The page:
2023 February 21 Some tips for a more satisfying life

Feb 21, 2023

Hi, this is Jim Cranston from 7EveryMinute and 7EveryMinute.com, the podcast and website for and about re-imagining your life. Thanks for joining me tonight for a quick side trip into some guidelines for life. If you like what you hear tonight, please leave a like and tell your friends and send me a message.


Last week we went into some depth about how our beliefs form our identity and how, by changing our beliefs, we can actually change who we are. It was all pretty neat stuff, but it was also a pretty long and pretty packed episode. I was going to continue along that same subject line this week, but some things happened at a couple of social events the past few days that I wanted to mention. While absolute age, your actual calendar year age, plays a factor in a couple of the situations, in pretty much all the cases, it was the perception of aging more than anything else that seemed to contribute to these limiting beliefs.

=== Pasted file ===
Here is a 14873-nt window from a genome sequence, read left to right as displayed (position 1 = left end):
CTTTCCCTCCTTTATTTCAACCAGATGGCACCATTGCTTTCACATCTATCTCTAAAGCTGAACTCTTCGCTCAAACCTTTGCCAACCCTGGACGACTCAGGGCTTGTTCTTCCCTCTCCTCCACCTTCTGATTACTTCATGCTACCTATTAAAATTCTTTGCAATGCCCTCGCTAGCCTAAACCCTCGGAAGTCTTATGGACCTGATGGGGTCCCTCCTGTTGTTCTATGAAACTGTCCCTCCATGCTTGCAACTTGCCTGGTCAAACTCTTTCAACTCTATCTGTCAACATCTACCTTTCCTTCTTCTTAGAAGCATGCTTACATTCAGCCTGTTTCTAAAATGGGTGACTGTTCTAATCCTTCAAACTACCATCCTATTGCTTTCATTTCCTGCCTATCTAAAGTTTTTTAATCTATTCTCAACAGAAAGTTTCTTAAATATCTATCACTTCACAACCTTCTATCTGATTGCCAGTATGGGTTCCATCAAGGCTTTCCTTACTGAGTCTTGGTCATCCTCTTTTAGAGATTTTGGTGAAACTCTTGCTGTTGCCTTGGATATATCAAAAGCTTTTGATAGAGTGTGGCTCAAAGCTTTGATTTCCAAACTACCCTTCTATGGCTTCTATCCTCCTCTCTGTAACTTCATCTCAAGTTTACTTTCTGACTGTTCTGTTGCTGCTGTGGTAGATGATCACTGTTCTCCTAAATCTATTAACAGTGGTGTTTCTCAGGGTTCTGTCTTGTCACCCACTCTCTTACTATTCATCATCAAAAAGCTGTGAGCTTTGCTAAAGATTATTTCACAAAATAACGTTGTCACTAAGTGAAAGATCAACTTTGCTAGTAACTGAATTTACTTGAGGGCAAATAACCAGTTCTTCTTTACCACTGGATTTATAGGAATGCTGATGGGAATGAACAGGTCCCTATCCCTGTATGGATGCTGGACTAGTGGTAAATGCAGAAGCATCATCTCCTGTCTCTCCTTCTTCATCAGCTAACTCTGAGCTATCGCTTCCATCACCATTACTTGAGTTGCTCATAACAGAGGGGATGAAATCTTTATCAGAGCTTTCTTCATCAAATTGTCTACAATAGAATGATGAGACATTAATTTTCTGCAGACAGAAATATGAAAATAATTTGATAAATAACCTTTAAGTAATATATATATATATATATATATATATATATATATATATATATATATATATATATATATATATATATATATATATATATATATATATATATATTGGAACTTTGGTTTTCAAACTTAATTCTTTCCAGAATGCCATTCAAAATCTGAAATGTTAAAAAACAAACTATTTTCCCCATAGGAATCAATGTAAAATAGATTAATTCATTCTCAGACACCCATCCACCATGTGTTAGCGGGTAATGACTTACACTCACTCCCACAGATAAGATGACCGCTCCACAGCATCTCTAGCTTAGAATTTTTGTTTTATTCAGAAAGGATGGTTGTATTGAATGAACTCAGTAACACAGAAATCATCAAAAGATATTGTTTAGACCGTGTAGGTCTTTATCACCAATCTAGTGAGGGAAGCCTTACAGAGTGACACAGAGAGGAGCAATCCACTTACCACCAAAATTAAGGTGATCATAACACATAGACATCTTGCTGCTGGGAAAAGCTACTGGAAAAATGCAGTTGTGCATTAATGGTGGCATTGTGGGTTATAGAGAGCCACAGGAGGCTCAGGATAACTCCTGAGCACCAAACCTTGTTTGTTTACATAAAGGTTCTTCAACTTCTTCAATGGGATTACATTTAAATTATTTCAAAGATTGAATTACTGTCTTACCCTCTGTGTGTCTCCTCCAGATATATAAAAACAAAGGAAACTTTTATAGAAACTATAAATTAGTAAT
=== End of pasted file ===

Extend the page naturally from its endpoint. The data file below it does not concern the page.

We'll talk more about limiting beliefs in a couple of episodes, but for now, we can summarize them as beliefs that we formed that may have seemed useful or appropriate at some point, but no longer serve as well. So in no particular order, these are some of the attitudes or beliefs that are presented to me by others over the past few days.


Most were just demonstrated by actions, but the underlying belief was very present. First, we've been speaking about this often. Now is a good time to identify your real life purpose and laser focus on what matters to you. This is true at every point in your life, no matter what your age is. Life has a way of slipping by with little meaningful progress if we don't keep track of what we want to accomplish.


This starts with defining what is important to us. What is our purpose in life? When we age, we may want to redefine our purpose, but at every point in our life, we need to know what our purpose really is. Whether or not we acknowledge it, we're going to live based upon our self-defined purpose, so it makes sense to really think about it and make sure that we're comfortable with how we're living.